They were far safer when perched in trees, or flying.  Airborne predators included eagles, hawks, and vultures.  A solitary pigeon would have been an easy lunch.  It was much safer to fly within a fast moving mob of a million friends.  Large flocks were not one solid mass, they separated into multiple tiers of birds, layers maybe spaced a foot apart (30 cm).  At high speed, these densely packed clusters moved fluidly in unison — swerving, diving, soaring, and bending.  This made predation difficult.

Large flocks of birds required large amounts of food, so they had to keep moving.  Nights were spent safely roosting in trees.  In the morning, smaller groups scattered across the land to forage.  They might travel 100 miles (160 km) before returning to roost for the night.  If one group discovered a location that contained abundant food, the larger flock would somehow learn this, and join the feast.  When a banquet concluded, the flock took wing and searched for a new place to roost for a while.  Passenger pigeons were nomads, no permanent address.Passenger Pigeon book cover

In Kentucky, observers described a huge roosting site 40 miles (64 km) long, and 3 miles wide.  When large flocks roosted, birds covered every limb, sometimes several layers deep, standing on the backs of others.  Their weight snapped off large limbs.  Sometimes entire trees fell over.  Some forests looked like a tornado had passed through — thousands of acres of dead trees.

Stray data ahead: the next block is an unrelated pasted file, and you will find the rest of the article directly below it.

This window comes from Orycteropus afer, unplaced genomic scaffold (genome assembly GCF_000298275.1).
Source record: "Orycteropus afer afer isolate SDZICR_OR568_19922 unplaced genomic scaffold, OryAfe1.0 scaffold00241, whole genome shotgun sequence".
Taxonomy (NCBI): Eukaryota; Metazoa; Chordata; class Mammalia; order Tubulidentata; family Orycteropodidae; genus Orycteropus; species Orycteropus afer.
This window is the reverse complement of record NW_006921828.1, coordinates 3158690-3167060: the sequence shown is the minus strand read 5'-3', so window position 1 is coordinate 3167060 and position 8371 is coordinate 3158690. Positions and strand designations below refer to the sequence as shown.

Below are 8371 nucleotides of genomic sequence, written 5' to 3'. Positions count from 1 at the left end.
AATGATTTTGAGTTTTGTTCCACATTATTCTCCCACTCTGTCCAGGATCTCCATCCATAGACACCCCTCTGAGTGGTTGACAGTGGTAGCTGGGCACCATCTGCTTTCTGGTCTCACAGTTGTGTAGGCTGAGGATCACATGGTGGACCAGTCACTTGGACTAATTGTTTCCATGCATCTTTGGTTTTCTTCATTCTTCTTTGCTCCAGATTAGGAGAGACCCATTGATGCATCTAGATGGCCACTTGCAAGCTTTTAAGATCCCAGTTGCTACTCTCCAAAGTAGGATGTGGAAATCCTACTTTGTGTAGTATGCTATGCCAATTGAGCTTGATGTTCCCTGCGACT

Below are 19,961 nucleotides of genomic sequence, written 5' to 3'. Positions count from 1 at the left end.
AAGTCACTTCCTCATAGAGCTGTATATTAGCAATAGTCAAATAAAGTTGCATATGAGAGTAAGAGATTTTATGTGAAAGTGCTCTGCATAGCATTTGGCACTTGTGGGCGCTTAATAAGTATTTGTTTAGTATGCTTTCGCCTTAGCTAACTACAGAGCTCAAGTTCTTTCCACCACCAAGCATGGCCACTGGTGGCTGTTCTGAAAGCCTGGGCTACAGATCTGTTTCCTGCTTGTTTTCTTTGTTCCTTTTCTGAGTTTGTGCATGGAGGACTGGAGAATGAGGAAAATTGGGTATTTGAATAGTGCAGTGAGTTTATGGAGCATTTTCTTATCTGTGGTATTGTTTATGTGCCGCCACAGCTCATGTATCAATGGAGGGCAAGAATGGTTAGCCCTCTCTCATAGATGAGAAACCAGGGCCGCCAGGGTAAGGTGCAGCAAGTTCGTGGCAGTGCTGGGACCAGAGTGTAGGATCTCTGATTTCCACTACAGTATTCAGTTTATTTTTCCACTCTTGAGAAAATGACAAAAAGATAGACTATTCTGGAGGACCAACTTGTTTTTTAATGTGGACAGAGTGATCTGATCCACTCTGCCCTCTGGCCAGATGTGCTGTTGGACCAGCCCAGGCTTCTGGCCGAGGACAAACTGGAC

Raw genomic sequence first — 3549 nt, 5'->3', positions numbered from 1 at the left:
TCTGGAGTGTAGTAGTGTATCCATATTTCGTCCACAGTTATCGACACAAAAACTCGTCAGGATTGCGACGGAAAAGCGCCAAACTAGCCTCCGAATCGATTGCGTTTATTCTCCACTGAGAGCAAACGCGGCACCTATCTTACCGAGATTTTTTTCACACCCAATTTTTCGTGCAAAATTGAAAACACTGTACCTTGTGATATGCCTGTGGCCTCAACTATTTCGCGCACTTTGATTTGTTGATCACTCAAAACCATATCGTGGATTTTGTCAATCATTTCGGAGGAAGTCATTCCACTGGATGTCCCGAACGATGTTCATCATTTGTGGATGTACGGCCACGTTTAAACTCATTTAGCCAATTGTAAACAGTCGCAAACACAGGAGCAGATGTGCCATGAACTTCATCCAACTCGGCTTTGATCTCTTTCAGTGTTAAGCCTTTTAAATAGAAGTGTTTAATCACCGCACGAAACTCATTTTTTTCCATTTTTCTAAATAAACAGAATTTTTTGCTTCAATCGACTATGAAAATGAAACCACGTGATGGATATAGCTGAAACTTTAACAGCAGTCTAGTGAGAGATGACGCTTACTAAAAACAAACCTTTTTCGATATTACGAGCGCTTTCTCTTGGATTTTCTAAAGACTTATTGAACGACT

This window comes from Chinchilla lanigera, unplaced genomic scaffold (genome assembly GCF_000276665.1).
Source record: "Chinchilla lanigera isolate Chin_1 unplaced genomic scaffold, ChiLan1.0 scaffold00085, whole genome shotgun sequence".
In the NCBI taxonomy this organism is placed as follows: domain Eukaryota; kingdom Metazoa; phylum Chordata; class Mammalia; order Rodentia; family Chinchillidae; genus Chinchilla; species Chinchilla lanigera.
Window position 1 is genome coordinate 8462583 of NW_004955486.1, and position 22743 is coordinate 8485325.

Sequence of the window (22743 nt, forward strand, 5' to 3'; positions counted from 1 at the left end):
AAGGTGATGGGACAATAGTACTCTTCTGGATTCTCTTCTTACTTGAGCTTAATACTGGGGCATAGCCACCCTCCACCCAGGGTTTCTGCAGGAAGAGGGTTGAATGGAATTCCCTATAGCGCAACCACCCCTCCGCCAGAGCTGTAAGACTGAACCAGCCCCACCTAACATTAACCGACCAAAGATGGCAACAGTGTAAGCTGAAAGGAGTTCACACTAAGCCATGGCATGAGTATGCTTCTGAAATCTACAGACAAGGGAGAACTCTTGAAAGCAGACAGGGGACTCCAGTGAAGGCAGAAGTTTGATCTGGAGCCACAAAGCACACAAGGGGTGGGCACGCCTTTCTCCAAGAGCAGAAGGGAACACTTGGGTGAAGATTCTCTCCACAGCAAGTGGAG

Descriptions of migrating flocks, in unbelievable numbers, strain the imagination.  But millions of people saw them.  Flocks often stretched as far as the eye could see, from horizon to horizon.  They might block out the sun for several days.  People could hear the approach of flock that was still 4 miles (6.4 km) away.  The sound of a million wings was deafening, “like the roar of distant thunder.”  John James Audubon, naturalist and artist, calculated that one flock had more than a billion birds.  Someone else watched a flock in Kentucky that sped across the sky for 14 hours.  It was a mile wide and more than 300 miles (483 km) long.  The flock continued on the following day. 

Roosting sites were inhabited until food in an area became scarce, then the flock moved on.  Nesting sites required a longer stay, so they were located where food resources were especially abundant.  They were close to water, sheltered from the wind, and often on islands.  A vital process was performed at nesting sites, reproduction.  Nests were built in trees, eggs laid, and squabs (chicks) hatched.  Flocks nested at least once a year, and most observers reported that just one egg was laid per nest. 

Nesting sites varied in size, but large colonies were typical.  There was safety in numbers.  Pigeon cities could have a hundred million birds or more.  They might inhabit an area ten miles long and three miles wide (16 by 4.8 km).  Tree limbs were crowded with nests.  If a winter storm blew in, or if hunters began shooting, the entire colony might suddenly abandon their nests and squabs.